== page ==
On writing prose…

Scribbling a few lines here and there doesn’t make one a writer. But I have written quite a many essays, in school days, of my own. Thereafter, I used to write regularly in my earlier blogs on range of subjects. I did take care that my prose is bespoke for the argument and clearly puts forth my position on any matter that I choose to write up on.

By and large, I have been an informal writer. I don’t think I should even call myself a writer for the word is too great. The word demands that its bearer is someone who gratifies all the senses of a reader by just employing words. That when a reader reads those words he hears their sounds, sees their grace, feels their texture, smells their fragrance, tastes the delicacy that is in them, and internalises the art that is hidden in those words and phrases in a manner so enchanting.

But then I wonder whether the writers write for the gratification of the reader or themselves. I write, whatever banal, for my own gratification. To me it is a written schizophrenic dialogue. Could this be the reason that I never cared for quality of the prose that I write? Initially, this may have been true. But now, when I have seen much life, have travelled the world, read books on range of subjects, I feel that my prose should accurately represent my opinions and thoughts. For that to be true, the quality of the prose should be superior.

Towards that I begin my march. If that means I need to teach myself the basics of English, Hindi and Punjabi literature, I shall do it. Autodidacticism demands a rigorous discipline and ability to criticise or review ourselves. I have both and I will develop these two habits even more. Recently, I  bought a book titled Essays in the Art of Writing by Robert Louis Stevenson. I have not started reading it yet. I will start reading it from today and implement my learnings from it on my future writings. I have also managed to get hold of some other books which minutely criticise literary works. I need to improve my prose, streamline my thoughts, put them in a pattern, and let them flow to the reader like a river flows from its origins to be internalised by the oceans. I will not try to be a writer. Because I know I am one.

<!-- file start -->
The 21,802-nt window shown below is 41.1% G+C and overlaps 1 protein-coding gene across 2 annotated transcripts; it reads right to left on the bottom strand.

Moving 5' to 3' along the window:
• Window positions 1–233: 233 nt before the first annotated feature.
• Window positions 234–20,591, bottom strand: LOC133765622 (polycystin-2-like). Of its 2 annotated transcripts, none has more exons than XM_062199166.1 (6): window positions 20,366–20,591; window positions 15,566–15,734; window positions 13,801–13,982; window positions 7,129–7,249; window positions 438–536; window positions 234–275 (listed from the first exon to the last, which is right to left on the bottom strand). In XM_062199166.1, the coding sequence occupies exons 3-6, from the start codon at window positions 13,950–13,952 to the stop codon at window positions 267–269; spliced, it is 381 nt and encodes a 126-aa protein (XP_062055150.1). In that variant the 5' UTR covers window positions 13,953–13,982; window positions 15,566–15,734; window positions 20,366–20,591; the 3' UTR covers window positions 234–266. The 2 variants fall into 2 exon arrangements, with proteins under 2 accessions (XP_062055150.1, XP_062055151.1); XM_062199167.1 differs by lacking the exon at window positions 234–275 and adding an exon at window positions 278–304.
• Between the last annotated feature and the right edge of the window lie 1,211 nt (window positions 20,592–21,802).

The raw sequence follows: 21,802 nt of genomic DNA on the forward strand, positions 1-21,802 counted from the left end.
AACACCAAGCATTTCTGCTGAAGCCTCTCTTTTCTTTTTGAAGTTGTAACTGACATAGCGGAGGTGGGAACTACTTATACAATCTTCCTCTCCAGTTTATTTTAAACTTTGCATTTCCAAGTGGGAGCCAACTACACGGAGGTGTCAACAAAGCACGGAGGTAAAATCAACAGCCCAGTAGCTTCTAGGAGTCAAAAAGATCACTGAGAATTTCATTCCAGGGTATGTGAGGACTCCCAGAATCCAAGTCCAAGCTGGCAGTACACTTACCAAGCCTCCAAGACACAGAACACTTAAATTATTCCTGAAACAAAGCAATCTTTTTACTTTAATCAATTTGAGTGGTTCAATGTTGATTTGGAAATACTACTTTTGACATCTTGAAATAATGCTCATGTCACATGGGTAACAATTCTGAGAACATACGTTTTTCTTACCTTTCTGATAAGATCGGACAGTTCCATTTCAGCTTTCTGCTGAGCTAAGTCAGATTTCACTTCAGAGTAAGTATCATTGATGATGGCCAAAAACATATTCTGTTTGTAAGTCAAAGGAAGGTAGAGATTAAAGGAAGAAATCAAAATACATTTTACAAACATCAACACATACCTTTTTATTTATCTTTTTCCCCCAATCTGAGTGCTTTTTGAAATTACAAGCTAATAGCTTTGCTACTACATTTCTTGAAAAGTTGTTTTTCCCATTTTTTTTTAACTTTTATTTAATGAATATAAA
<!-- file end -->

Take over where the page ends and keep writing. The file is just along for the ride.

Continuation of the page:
The reader will know that the probability of a person, in a new country and alone, taking interest in reading, writing and learning is very low unless there is a strong motivation from within. In my time after my work, I engage in thoughts, opinions, poetry, essays, humour and anything of brilliance under the sun. After work, I like to indulge in pursuits of what is abstract, what is material and everything between them. Notwithstanding my staunch stalwart-like adherence to philosophy of Nihilism, Existentialism, Pessimism and ‘World is Maya’, I do not wish to squander the overall purposeless and meaningless life in meaningless pursuits

Besides this book by Stevenson, I am also reading this magnum opus on Napoleon Bonaparte by William M. Sloane. Four volumes and I am at second. And then I am in a profession where you cannot go about without reading and writing. Therefore, I will juggle all these readings and writings like a conjurer juggling multiple balls in air. But I have an advantage over the conjurer, I have no audience!


About Rahul

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2 Responses to On writing prose…

  1. It is strange, but I use “In a preferred embodiment,” all the time in my work.

    • Rahul says:

      Well, it is one of the favourite/pet phrases of patent attorneys and I too use it all the time! Check the page titled “In a preferred embodiment” — taking a philosophical leap [or attempting to take one] from the parlance of patent attorneys!

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